As an illustration of the art he used to practise, John Ajvide Lindqvist casually picks up a pen lying on the desk between us. It vanishes – yes, I saw it "disappear" - and then swiftly rematerialises. Shazzam: just standard-issue "street magic" of the kind that the former professional conjuror once performed at home in Stockholm, in London and in Amsterdam. One tends to witness this repertoire of tricks less often during literary interviews. But then Lindqvist can boast a far from standard authorial CV. First a magician, then a stand-up comedian, he began a decade or so ago to write fantasy fiction that, in a feat of literary escapology, has slipped the shackles of its genre.
"I still can't really understand how this happened," the Swedish novelist says, a wiry, youthful 42-year-old with, in English, an enviably nimble turn of phrase. "I just intended to write a horror story as well as I could – and my problem with a lot of horror stories is that the characters are one-dimensional or, if it's a good one, two-dimensional. And the people you are supposed to care for are the ones you want the monster to eat first - because you find them disgusting!"
That "horror story" went on to grip hearts around the world. Set in the humdrum Stockholm suburb of Blackeberg, where Lindqvist grew up with his mother, Let The Right One In (2004) gained critical plaudits and besotted admirers in Sweden and abroad. The story of lonesome Oskar and his sadly eternal friend Eli filled the tattered cloak of the vampire yarn with an emotional, and social, truth that lent human substance to its supernatural machinery. "If a child was a vampire, having to kill other people and drink the blood in order to survive, what would existence be for this child? It would just be a lonely, loathsome, terrible existence," he reflects.
Tomas Alfredson's quietly devastating film turned Lindqvist's melancholy tale of the adolescent undead into a global cult. So far, it has picked up around 60 awards worldwide. On 5 November, Let Me In, Matt Reeves's much-trailed Hollywood remake, will reach our screens. How does it compare? Lindqvist now feels "very happy" with the transatlantic makeover: "Let The Right One In was a wonderful Swedish movie; this is a wonderful American movie." He adds that "It's more of a horror movie than the Swedish one. All of the things designed to scare you are more elaborate. Which I love, because I am a horror writer and I want to scare... it's in-your-face, but in a very good way!"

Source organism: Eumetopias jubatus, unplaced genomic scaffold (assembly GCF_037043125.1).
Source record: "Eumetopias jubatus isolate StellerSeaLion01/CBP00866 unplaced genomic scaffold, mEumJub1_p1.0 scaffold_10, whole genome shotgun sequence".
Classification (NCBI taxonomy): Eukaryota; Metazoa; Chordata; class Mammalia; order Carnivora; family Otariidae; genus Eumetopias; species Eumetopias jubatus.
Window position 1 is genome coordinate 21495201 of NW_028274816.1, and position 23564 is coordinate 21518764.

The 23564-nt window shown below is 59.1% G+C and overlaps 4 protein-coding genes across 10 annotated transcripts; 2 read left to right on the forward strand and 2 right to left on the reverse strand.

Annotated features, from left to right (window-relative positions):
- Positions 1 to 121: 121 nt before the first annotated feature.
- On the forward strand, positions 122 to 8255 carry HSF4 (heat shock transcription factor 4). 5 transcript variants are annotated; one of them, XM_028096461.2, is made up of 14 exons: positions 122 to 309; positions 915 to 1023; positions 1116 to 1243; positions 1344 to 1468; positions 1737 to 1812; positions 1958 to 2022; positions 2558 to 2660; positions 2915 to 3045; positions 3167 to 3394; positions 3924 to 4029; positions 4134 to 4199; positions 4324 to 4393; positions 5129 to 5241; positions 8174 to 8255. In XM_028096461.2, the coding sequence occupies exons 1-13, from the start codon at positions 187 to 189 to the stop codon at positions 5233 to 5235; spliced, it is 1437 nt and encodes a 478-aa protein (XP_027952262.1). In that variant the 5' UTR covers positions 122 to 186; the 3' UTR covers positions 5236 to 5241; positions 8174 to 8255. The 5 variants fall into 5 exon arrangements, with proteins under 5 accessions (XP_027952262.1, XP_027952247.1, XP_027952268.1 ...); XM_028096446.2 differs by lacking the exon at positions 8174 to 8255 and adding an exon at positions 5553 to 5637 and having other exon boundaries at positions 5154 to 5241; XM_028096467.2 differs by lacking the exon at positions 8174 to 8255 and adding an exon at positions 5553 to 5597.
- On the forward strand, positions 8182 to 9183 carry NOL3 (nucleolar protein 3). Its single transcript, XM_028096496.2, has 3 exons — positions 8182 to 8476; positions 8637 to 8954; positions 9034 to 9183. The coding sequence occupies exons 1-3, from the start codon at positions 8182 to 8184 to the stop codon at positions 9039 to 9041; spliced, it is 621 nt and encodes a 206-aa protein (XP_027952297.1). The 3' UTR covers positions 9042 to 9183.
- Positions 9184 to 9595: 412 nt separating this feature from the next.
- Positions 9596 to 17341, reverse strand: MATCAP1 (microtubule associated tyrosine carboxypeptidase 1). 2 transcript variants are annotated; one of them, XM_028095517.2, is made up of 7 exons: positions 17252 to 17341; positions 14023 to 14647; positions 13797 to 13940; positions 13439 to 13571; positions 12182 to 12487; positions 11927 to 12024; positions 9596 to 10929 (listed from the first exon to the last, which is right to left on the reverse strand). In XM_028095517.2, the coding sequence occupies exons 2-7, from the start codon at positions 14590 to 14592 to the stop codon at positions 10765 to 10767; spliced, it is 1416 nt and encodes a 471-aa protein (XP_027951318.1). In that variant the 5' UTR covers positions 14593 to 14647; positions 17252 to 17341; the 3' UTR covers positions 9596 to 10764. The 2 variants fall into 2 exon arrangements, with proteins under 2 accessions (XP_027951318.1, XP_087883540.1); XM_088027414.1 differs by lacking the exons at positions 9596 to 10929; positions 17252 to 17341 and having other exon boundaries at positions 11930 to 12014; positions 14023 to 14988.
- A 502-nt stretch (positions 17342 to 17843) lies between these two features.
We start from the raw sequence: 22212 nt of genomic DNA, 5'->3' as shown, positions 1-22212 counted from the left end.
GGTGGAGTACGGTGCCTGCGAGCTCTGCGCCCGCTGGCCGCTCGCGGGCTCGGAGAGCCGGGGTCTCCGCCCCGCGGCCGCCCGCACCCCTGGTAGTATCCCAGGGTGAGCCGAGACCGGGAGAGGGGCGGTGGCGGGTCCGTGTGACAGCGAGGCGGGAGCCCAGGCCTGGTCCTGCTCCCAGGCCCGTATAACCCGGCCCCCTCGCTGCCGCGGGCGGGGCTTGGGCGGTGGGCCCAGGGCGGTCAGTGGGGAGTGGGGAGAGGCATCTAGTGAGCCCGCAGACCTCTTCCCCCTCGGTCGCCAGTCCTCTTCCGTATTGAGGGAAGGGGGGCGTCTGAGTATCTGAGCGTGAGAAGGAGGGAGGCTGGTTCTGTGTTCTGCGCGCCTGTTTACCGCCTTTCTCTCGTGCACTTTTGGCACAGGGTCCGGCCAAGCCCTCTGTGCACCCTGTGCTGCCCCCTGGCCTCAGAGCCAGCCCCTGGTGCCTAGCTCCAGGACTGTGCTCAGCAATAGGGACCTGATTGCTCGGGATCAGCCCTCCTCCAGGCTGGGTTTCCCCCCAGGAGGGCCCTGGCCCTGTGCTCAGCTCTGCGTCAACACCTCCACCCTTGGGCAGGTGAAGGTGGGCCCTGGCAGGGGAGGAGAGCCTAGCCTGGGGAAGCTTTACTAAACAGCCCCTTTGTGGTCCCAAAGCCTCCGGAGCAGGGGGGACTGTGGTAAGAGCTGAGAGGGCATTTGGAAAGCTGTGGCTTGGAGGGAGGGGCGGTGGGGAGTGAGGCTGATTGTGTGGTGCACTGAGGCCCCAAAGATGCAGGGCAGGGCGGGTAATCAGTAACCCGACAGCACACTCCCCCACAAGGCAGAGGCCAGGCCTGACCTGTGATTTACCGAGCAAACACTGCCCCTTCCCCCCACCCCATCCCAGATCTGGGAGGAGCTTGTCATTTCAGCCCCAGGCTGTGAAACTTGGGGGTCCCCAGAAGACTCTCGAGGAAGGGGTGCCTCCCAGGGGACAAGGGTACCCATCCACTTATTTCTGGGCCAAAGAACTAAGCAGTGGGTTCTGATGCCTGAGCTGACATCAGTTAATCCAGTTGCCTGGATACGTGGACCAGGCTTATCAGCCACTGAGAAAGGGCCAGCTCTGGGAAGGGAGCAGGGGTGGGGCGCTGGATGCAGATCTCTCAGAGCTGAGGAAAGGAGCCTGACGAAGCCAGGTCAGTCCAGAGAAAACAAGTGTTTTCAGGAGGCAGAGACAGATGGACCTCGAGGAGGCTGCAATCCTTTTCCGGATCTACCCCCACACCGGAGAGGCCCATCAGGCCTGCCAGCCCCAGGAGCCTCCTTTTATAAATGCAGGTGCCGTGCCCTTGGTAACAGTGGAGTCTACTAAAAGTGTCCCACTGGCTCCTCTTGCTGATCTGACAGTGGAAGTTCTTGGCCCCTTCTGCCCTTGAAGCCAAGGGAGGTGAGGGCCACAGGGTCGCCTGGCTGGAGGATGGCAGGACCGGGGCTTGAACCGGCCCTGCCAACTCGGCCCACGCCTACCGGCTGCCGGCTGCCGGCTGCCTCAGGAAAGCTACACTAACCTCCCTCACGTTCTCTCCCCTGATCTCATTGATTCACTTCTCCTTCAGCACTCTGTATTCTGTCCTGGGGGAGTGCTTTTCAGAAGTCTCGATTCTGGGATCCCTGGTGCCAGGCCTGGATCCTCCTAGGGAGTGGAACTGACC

This week sees the UK publication of Harbour, Lindqvist's fourth book (translated by Marlaine Delargy; Quercus, £17.99). Here the underlying menace has grown in scope until it suffuses, or suffocates, an entire community. On the fictitious – or composite - island of Domarö in the Stockholm archipelago, a child disappears from the February ice. Six-year-old Maja does not drown; she is not abducted. She vanishes, as in a magician's trick. Her parents Anders and Cecilia must confront the sum of all fears. "This is the story where I have very carefully examined my own fear of my child disappearing," says Lindqvist. He tried "to put myself back in to the emotions I had at moments when he was gone and we couldn't find him."
Once his own son went astray for a while in the winter woods. He recalls "this sinking feeling – your heart starts freezing as you're following his footsteps in the snow". The snow had been light; the tracks faded. Even worse, "My thought at that moment wasn't that a bad man had taken him, or that he fallen and broken his neck. It was that he had actually disappeared. I never deserved to have him, and now he had been taken from me. He had just vanished" – Lindqvist mimes a conjuror's puff of smoke – "from the face of the earth".
This all-too-real dread expands into a universe of grief and fear. Wrecked by his loss, Anders returns to the island. Via the elderly magician Simon and the wise, mysterious Anna-Greta – a retired Baltic smuggler queen – he learns of a fatal pact the islanders have made in the remote past with the once angry, now weary, forces of the sea. The novel's notion of an implacable marine god gives a light paranormal twist to the hopes and risks of every coastal community.
One starting-point for Harbour arrived when Lindqvist, on another island, watched a flock of birds shift its shape like some sort of morphing cloud. "It gave me this very simple idea - that it's trying to tell us something. That other forces than the ones we can see are governing this archipelago."
The suspicion and insularity of his Domarö folk may hide a special secret, but it also dramatises the self-containment of all island peoples. As a child, Lindqvist spent summers on these coasts with his fisherman father, who lived there permanently. So early on he came to grasp the gulf between visitors and residents. "Nobody can move to a small community of any kind without getting this feeeling – that everybody is hiding something. I'm exploiting that feeling to the extreme."